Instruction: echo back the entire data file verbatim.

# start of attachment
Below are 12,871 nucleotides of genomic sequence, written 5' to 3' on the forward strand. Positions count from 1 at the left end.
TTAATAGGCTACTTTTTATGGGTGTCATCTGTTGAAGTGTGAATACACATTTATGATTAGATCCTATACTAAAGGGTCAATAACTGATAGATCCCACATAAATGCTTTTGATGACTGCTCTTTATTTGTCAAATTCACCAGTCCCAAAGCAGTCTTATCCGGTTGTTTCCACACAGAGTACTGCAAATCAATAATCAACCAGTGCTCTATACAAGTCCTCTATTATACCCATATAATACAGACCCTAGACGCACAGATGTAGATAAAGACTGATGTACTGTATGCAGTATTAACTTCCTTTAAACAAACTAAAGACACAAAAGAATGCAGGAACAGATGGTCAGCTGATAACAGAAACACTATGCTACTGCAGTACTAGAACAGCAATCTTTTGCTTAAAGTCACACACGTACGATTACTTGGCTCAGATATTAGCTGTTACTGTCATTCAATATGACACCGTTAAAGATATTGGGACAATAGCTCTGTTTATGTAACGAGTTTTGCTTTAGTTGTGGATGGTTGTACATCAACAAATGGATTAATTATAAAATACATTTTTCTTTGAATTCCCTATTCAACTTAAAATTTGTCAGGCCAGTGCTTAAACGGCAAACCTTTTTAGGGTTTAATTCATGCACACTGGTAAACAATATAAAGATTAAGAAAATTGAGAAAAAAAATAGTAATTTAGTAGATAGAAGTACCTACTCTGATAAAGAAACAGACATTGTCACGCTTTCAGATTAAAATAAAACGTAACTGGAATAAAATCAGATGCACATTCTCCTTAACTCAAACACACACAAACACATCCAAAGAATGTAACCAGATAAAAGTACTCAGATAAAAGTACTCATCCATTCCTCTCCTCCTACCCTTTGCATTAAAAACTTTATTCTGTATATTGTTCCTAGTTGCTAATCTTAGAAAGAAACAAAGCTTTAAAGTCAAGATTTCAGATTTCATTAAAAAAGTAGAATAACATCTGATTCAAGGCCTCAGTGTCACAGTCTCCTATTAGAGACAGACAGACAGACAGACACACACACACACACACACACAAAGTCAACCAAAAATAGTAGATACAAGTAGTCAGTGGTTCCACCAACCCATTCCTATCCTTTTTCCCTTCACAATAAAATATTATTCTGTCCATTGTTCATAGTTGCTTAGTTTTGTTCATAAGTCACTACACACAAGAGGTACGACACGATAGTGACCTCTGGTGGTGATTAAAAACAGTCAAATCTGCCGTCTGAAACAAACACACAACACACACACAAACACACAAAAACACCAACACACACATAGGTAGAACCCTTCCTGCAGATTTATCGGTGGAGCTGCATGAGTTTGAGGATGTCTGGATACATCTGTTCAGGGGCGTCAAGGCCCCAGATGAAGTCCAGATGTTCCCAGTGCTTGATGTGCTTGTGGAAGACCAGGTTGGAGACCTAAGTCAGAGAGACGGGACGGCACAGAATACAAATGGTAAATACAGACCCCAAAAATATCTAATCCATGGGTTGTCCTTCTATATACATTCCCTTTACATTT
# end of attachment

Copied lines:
Below are 12,871 nucleotides of genomic sequence, written 5' to 3' on the forward strand. Positions count from 1 at the left end.
TTAATAGGCTACTTTTTATGGGTGTCATCTGTTGAAGTGTGAATACACATTTATGATTAGATCCTATACTAAAGGGTCAATAACTGATAGATCCCACATAAATGCTTTTGATGACTGCTCTTTATTTGTCAAATTCACCAGTCCCAAAGCAGTCTTATCCGGTTGTTTCCACACAGAGTACTGCAAATCAATAATCAACCAGTGCTCTATACAAGTCCTCTATTATACCCATATAATACAGACCCTAGACGCACAGATGTAGATAAAGACTGATGTACTGTATGCAGTATTAACTTCCTTTAAACAAACTAAAGACACAAAAGAATGCAGGAACAGATGGTCAGCTGATAACAGAAACACTATGCTACTGCAGTACTAGAACAGCAATCTTTTGCTTAAAGTCACACACGTACGATTACTTGGCTCAGATATTAGCTGTTACTGTCATTCAATATGACACCGTTAAAGATATTGGGACAATAGCTCTGTTTATGTAACGAGTTTTGCTTTAGTTGTGGATGGTTGTACATCAACAAATGGATTAATTATAAAATACATTTTTCTTTGAATTCCCTATTCAACTTAAAATTTGTCAGGCCAGTGCTTAAACGGCAAACCTTTTTAGGGTTTAATTCATGCACACTGGTAAACAATATAAAGATTAAGAAAATTGAGAAAAAAAATAGTAATTTAGTAGATAGAAGTACCTACTCTGATAAAGAAACAGACATTGTCACGCTTTCAGATTAAAATAAAACGTAACTGGAATAAAATCAGATGCACATTCTCCTTAACTCAAACACACACAAACACATCCAAAGAATGTAACCAGATAAAAGTACTCAGATAAAAGTACTCATCCATTCCTCTCCTCCTACCCTTTGCATTAAAAACTTTATTCTGTATATTGTTCCTAGTTGCTAATCTTAGAAAGAAACAAAGCTTTAAAGTCAAGATTTCAGATTTCATTAAAAAAGTAGAATAACATCTGATTCAAGGCCTCAGTGTCACAGTCTCCTATTAGAGACAGACAGACAGACAGACACACACACACACACACACACAAAGTCAACCAAAAATAGTAGATACAAGTAGTCAGTGGTTCCACCAACCCATTCCTATCCTTTTTCCCTTCACAATAAAATATTATTCTGTCCATTGTTCATAGTTGCTTAGTTTTGTTCATAAGTCACTACACACAAGAGGTACGACACGATAGTGACCTCTGGTGGTGATTAAAAACAGTCAAATCTGCCGTCTGAAACAAACACACAACACACACACAAACACACAAAAACACCAACACACACATAGGTAGAACCCTTCCTGCAGATTTATCGGTGGAGCTGCATGAGTTTGAGGATGTCTGGATACATCTGTTCAGGGGCGTCAAGGCCCCAGATGAAGTCCAGATGTTCCCAGTGCTTGATGTGCTTGTGGAAGACCAGGTTGGAGACCTAAGTCAGAGAGACGGGACGGCACAGAATACAAATGGTAAATACAGACCCCAAAAATATCTAATCCATGGGTTGTCCTTCTATATACATTCCCTTTACATTT